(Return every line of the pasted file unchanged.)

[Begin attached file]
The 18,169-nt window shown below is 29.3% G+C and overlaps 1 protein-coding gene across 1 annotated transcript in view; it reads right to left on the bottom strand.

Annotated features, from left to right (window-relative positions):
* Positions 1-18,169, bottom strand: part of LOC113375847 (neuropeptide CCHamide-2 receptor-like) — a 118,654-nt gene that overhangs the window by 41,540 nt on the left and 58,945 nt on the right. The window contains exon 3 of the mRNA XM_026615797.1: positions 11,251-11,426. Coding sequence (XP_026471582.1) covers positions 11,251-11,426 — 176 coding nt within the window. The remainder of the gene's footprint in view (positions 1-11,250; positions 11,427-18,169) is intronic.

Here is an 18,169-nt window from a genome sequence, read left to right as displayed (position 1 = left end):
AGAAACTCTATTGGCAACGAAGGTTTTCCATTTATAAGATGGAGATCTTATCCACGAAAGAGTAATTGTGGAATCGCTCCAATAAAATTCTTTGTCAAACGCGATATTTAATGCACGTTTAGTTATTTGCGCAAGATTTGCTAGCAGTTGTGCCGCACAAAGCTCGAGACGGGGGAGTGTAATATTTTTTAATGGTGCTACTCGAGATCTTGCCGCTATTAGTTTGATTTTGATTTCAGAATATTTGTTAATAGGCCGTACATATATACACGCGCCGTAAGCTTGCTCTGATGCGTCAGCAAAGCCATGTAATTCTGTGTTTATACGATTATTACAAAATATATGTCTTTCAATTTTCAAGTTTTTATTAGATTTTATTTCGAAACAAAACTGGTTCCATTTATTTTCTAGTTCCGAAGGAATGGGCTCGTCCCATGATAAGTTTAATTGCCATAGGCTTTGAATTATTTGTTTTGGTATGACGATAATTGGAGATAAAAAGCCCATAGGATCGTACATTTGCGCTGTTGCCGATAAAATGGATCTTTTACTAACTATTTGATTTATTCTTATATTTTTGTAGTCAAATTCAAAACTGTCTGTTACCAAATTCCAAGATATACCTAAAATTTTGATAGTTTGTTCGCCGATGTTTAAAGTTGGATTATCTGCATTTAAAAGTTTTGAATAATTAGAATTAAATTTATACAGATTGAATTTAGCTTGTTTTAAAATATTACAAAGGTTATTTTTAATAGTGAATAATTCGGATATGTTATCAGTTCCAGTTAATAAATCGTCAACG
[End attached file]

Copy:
The 18,169-nt window shown below is 29.3% G+C and overlaps 1 protein-coding gene across 1 annotated transcript in view; it reads right to left on the bottom strand.

Annotated features, from left to right (window-relative positions):
* Positions 1-18,169, bottom strand: part of LOC113375847 (neuropeptide CCHamide-2 receptor-like) — a 118,654-nt gene that overhangs the window by 41,540 nt on the left and 58,945 nt on the right. The window contains exon 3 of the mRNA XM_026615797.1: positions 11,251-11,426. Coding sequence (XP_026471582.1) covers positions 11,251-11,426 — 176 coding nt within the window. The remainder of the gene's footprint in view (positions 1-11,250; positions 11,427-18,169) is intronic.

Here is an 18,169-nt window from a genome sequence, read left to right as displayed (position 1 = left end):
AGAAACTCTATTGGCAACGAAGGTTTTCCATTTATAAGATGGAGATCTTATCCACGAAAGAGTAATTGTGGAATCGCTCCAATAAAATTCTTTGTCAAACGCGATATTTAATGCACGTTTAGTTATTTGCGCAAGATTTGCTAGCAGTTGTGCCGCACAAAGCTCGAGACGGGGGAGTGTAATATTTTTTAATGGTGCTACTCGAGATCTTGCCGCTATTAGTTTGATTTTGATTTCAGAATATTTGTTAATAGGCCGTACATATATACACGCGCCGTAAGCTTGCTCTGATGCGTCAGCAAAGCCATGTAATTCTGTGTTTATACGATTATTACAAAATATATGTCTTTCAATTTTCAAGTTTTTATTAGATTTTATTTCGAAACAAAACTGGTTCCATTTATTTTCTAGTTCCGAAGGAATGGGCTCGTCCCATGATAAGTTTAATTGCCATAGGCTTTGAATTATTTGTTTTGGTATGACGATAATTGGAGATAAAAAGCCCATAGGATCGTACATTTGCGCTGTTGCCGATAAAATGGATCTTTTACTAACTATTTGATTTATTCTTATATTTTTGTAGTCAAATTCAAAACTGTCTGTTACCAAATTCCAAGATATACCTAAAATTTTGATAGTTTGTTCGCCGATGTTTAAAGTTGGATTATCTGCATTTAAAAGTTTTGAATAATTAGAATTAAATTTATACAGATTGAATTTAGCTTGTTTTAAAATATTACAAAGGTTATTTTTAATAGTGAATAATTCGGATATGTTATCAGTTCCAGTTAATAAATCGTCAACG